Taking Care of Business

A closer look into Allen's DECA chapter

Morgan Pryor, Commentary editor

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Every year, Allen DECA students travel around the state, even the country, to put their business knowledge to the test. Donning professional attire, they run through their presentations and wait nervously in a large room, surrounded by students from other DECA chapters — their competition. A judge calls for their event, and they ready themselves to demonstrate a whole year’s worth of hard work and preparation.

Morgan Pryor
During competition preparation, junior Srikar Devulapalli (in grey) asks junior Arjun Rao (in red) a question.

Allen’s DECA chapter is one of 3,500 participating high schools around the globe. Since the organization’s establishment in 1946, DECA has maintained its goal of equipping future entrepreneurs with the skills necessary to pursue careers in marketing, finance, hospitality and management through activities and competitions, at both the high school and college level.

“The main objective of DECA is to teach what a real world business environment looks like,” senior and DECA president Sahil Patel said. “[It teaches] how you should be acting in a professional manner.”

Over the course of the school year, Allen’s DECA students practice for competitions at the district, state and international level. Every Tuesday and Wednesday, they hold competition preps where members can take a mock exam, rehearse a role play and, if in a written event, review and go through their steps about how they would present it.

“I think it [takes] a lot of passion because you’re competing,” junior and vice president of marketing Nicholas Silva said. “We have to sell ourselves because when we’re competing, we’re talking to judges, and we have to be out there and establish a credibility in what we’re saying, in terms of the business scenarios we’re given.”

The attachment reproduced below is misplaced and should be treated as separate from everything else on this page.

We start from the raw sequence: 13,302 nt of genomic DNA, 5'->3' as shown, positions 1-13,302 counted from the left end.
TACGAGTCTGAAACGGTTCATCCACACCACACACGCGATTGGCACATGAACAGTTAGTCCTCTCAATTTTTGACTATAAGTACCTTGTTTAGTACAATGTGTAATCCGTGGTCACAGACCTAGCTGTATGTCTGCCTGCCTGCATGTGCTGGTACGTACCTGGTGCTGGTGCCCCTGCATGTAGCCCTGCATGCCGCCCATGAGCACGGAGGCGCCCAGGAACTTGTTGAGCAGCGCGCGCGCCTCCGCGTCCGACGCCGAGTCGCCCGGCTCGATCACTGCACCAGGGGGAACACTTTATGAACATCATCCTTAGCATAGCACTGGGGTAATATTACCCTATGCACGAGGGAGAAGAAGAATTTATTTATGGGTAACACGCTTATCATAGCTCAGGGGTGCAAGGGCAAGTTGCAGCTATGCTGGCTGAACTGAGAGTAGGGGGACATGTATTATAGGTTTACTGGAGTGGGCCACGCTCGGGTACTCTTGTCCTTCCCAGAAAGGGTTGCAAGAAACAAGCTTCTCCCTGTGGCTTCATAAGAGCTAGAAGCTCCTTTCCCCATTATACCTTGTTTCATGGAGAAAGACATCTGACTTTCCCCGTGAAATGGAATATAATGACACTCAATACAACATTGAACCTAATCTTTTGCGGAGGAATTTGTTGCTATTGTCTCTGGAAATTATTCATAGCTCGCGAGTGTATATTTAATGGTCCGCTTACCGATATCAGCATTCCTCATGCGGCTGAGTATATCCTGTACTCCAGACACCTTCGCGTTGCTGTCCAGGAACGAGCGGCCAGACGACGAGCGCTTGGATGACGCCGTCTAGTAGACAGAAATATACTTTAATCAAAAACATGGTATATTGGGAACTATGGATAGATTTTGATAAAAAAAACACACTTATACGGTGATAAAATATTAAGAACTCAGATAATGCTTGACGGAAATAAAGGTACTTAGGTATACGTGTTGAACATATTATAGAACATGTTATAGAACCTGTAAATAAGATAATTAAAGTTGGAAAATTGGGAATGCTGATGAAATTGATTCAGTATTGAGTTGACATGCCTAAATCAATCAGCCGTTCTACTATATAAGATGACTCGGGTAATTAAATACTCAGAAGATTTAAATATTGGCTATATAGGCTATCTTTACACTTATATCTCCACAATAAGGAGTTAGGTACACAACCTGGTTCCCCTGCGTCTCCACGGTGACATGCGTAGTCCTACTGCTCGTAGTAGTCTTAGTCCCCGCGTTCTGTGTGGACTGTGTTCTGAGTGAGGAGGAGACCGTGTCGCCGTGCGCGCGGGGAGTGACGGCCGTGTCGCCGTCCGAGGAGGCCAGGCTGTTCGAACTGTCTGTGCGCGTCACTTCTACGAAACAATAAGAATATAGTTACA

DECA events are not limited to one kind of category. Just last year, while Silva competed in a single roleplay in restaurant and food service management, Patel took part in a team roleplay  regarding buying and merchandising. Students are able to explore anything from marketing to accounting, business management to finances, according to Patel.

“The most challenging part of DECA would probably be the actual competition part,” Patel said. “Last year, I was in a roleplay event so the hardest part would actually be being in that area and getting started with the event. The toughest part is getting over your nerves in front of the judge and just getting comfortable.”

Not only is DECA an opportunity for students to present their knowledge in front of judges, but it also gives them a chance to meet and interact with business-oriented students from other chapters from around the region and participating countries — such as Canada, China and Germany — to name a few.

“You’re meeting a lot of new people,” Silva said. “At the district level [of competition], you’ll meet people in the district which is relatively small compared to internationals, where you meet people from different countries, and you compete against these people. You kind of get an insight into how the different chapters are for DECA.”

Morgan Pryor
Senior Gabriel Gould uses a computer during afternoon competition preparation.

Despite competition preparation being a major aspect of DECA’s activities, they also run school and community-wide service projects. In October, students held a “Spooks and Sandwiches” event, where they made peanut butter and jelly sandwiches for homeless shelters. Just several days later, DECA ran a food drive for the first half of November to gather donations for the Allen Community Outreach.

“We do a variety of community service projects,” Silva said. “[We are having a] coat drive also. We pick up coats, old coats, and we donate them to homeless shelters.”

The organization’s ultimate goal, on top of preparing students for competition and running service projects, is to introduce students to all aspects of the world of business, according to Patel. Providing students with the knowledge to succeed, whether that be anything from how to dress properly to how to approach situations, DECA sets up students for future careers in a variety of fields.

“DECA will teach you how to act professionally in front of someone with higher authority,” Patel said. “It’s just a great learning experience, and I encourage everyone to be a part of it.”

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